At the IFC, Chasing Trane: The John Coltrane Documentary is playing. What a documentary. Coltrane’s ability as a composer, musician and good husband and father are celebrated by family and friends. He absorbed Christianity and practiced charity. His music reflected this. “Alabama” was his piece written to honor four black girls killed by racists. He travelled to Japan to play for the Japanese. What a guy. He’s been declared a saint by a San Francisco Church. I find the concept creepy but who cares?
On Memorial Day a friend and I walked around the beautiful, deserted, rainy Brooklyn Botanical Gardens. We were in the Japanese Gardens and Shakespeare’s Garden.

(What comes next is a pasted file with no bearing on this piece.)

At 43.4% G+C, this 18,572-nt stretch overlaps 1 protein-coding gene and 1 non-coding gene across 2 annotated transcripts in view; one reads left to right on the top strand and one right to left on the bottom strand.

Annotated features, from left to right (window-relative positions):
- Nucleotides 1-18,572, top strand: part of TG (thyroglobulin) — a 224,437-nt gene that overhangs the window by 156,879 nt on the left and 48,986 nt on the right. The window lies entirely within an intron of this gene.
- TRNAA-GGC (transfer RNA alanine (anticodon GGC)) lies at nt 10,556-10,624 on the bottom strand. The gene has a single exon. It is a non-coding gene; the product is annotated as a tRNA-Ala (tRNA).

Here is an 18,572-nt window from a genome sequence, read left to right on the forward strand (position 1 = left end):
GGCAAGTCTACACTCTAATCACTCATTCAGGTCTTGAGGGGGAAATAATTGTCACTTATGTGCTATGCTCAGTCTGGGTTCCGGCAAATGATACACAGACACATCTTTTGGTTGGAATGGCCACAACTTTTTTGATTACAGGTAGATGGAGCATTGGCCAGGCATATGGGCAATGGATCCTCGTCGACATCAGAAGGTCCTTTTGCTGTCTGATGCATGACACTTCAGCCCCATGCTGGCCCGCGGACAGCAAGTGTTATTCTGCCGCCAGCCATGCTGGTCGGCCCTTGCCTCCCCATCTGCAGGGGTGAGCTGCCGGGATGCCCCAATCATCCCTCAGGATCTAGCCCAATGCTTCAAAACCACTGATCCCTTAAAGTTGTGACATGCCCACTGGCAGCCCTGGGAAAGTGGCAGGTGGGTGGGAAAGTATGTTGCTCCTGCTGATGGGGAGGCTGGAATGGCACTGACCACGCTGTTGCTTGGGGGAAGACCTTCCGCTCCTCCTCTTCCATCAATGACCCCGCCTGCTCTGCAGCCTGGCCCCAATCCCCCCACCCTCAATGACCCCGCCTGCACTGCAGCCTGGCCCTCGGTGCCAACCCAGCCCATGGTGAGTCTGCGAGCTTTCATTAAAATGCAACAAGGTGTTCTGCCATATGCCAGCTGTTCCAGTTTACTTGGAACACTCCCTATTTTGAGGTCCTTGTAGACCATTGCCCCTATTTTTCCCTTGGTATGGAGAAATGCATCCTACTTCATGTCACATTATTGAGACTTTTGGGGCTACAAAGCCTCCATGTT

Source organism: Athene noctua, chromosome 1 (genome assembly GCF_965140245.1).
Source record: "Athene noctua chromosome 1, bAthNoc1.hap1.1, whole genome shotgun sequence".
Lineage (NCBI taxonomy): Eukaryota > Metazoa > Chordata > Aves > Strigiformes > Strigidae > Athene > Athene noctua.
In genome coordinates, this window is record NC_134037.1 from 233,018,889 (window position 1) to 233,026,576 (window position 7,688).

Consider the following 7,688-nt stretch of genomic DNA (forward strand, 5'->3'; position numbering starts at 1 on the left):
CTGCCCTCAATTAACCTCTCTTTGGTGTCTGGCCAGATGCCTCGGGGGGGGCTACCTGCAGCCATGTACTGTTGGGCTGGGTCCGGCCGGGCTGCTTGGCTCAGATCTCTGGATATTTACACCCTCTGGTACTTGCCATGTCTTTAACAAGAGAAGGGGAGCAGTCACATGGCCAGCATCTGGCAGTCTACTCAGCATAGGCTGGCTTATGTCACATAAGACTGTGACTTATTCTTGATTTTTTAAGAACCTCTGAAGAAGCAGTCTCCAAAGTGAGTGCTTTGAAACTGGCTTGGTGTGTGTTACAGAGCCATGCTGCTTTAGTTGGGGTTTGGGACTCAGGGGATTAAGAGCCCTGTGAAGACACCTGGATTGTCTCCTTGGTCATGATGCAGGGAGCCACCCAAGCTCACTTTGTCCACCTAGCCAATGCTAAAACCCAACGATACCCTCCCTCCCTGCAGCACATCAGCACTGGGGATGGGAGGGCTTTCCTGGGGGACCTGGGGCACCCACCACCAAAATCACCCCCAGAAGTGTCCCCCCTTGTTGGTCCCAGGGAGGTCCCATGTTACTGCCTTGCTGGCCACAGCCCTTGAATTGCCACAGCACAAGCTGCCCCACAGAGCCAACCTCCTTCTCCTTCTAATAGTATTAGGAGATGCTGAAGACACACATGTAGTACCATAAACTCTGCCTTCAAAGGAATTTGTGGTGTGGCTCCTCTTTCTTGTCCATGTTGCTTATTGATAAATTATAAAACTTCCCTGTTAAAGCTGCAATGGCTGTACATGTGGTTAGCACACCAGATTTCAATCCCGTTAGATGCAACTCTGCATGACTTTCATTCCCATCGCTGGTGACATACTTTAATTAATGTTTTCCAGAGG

The Met’s exhibit of Chinese Art of the Qin and Han Dynasties (221 B. C. – A. D. 22) wasn’t crowded but it was dark. The lack of light added to the mysterious, foreign atmosphere. How did the farm animal ceramics survive? Military figures and their chariots abound. Since it’s on the second floor I walked down the stairs to the Great Hall. For the first time I noticed the benefactors plaques that hang on the stairway walls. Each plaque is dated in Roman numerals The first: MDCCCLXX-MCMXX (1870-1920) has a list of the rich and powerful men of that era: Joseph Pulitzer, Benjamin Altman, among others. Other luminaries on other plaques include Junius S. Morgan, J. Pierpont Morgan, John Jacob Astor and Ira Gershwin.